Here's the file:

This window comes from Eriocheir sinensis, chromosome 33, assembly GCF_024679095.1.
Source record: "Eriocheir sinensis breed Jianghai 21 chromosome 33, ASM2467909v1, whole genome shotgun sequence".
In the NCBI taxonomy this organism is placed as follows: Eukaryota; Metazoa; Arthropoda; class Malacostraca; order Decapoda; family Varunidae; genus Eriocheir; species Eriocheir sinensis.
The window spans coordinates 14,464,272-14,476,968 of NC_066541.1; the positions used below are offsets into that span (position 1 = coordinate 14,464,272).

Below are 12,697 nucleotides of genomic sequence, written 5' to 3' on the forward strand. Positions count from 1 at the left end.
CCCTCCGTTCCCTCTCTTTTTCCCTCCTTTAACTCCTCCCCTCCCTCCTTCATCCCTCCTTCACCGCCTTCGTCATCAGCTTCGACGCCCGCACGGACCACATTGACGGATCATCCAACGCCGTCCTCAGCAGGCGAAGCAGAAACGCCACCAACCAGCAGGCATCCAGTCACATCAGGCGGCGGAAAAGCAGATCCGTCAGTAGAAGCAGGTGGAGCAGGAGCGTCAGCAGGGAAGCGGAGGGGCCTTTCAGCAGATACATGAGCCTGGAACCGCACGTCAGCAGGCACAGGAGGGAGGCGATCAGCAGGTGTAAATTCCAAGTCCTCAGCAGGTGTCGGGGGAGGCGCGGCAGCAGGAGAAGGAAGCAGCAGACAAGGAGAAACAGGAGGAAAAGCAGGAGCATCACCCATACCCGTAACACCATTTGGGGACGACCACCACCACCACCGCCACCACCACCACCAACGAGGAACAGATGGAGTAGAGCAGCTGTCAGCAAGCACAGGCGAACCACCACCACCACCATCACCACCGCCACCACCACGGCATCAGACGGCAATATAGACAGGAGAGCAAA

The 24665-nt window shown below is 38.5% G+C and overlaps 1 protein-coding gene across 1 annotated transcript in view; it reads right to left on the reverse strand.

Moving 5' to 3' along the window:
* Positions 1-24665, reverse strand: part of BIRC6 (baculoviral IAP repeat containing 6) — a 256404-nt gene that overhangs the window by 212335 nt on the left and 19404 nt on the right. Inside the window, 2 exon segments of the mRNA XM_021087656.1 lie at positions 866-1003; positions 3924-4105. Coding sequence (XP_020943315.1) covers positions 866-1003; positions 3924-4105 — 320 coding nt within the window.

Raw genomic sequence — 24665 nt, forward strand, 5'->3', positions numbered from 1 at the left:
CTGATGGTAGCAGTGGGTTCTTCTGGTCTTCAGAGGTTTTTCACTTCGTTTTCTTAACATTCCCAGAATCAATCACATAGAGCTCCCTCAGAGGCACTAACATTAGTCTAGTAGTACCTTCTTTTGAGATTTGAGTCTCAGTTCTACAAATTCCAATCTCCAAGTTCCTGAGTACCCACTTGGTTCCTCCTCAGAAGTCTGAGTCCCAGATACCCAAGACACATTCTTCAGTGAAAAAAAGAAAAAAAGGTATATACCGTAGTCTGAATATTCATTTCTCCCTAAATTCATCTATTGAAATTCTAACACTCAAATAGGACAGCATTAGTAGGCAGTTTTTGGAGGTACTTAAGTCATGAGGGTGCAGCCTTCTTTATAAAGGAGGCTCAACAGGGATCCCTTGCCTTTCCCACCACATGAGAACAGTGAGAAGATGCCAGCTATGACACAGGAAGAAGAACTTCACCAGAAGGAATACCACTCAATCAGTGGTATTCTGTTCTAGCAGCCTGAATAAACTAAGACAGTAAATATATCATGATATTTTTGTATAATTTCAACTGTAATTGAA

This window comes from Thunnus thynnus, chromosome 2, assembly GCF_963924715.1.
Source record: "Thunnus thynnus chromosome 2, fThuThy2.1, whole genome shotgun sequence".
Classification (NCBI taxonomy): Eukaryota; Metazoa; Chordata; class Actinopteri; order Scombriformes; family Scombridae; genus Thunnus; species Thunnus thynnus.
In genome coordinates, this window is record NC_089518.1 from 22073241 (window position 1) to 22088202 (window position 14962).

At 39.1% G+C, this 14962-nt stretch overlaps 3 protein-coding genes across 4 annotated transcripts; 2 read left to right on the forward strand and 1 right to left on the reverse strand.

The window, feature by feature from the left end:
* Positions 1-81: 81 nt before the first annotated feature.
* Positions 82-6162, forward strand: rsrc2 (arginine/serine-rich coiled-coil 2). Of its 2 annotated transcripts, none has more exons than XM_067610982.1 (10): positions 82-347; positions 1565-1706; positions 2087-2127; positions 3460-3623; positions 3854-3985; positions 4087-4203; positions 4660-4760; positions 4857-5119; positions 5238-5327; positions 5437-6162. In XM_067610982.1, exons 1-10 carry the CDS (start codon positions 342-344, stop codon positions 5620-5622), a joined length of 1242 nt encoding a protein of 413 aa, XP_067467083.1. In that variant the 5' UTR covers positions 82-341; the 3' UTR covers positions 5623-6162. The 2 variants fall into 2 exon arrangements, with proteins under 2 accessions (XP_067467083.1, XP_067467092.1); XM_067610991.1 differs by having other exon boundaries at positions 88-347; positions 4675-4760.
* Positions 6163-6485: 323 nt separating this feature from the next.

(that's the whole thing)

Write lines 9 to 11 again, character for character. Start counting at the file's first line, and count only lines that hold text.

* Positions 1-24665, reverse strand: part of BIRC6 (baculoviral IAP repeat containing 6) — a 256404-nt gene that overhangs the window by 212335 nt on the left and 19404 nt on the right. Inside the window, 2 exon segments of the mRNA XM_021087656.1 lie at positions 866-1003; positions 3924-4105. Coding sequence (XP_020943315.1) covers positions 866-1003; positions 3924-4105 — 320 coding nt within the window.

Raw genomic sequence — 24665 nt, forward strand, 5'->3', positions numbered from 1 at the left:
CTGATGGTAGCAGTGGGTTCTTCTGGTCTTCAGAGGTTTTTCACTTCGTTTTCTTAACATTCCCAGAATCAATCACATAGAGCTCCCTCAGAGGCACTAACATTAGTCTAGTAGTACCTTCTTTTGAGATTTGAGTCTCAGTTCTACAAATTCCAATCTCCAAGTTCCTGAGTACCCACTTGGTTCCTCCTCAGAAGTCTGAGTCCCAGATACCCAAGACACATTCTTCAGTGAAAAAAAGAAAAAAAGGTATATACCGTAGTCTGAATATTCATTTCTCCCTAAATTCATCTATTGAAATTCTAACACTCAAATAGGACAGCATTAGTAGGCAGTTTTTGGAGGTACTTAAGTCATGAGGGTGCAGCCTTCTTTATAAAGGAGGCTCAACAGGGATCCCTTGCCTTTCCCACCACATGAGAACAGTGAGAAGATGCCAGCTATGACACAGGAAGAAGAACTTCACCAGAAGGAATACCACTCAATCAGTGGTATTCTGTTCTAGCAGCCTGAATAAACTAAGACAGTAAATATATCATGATATTTTTGTATAATTTCAACTGTAATTGAA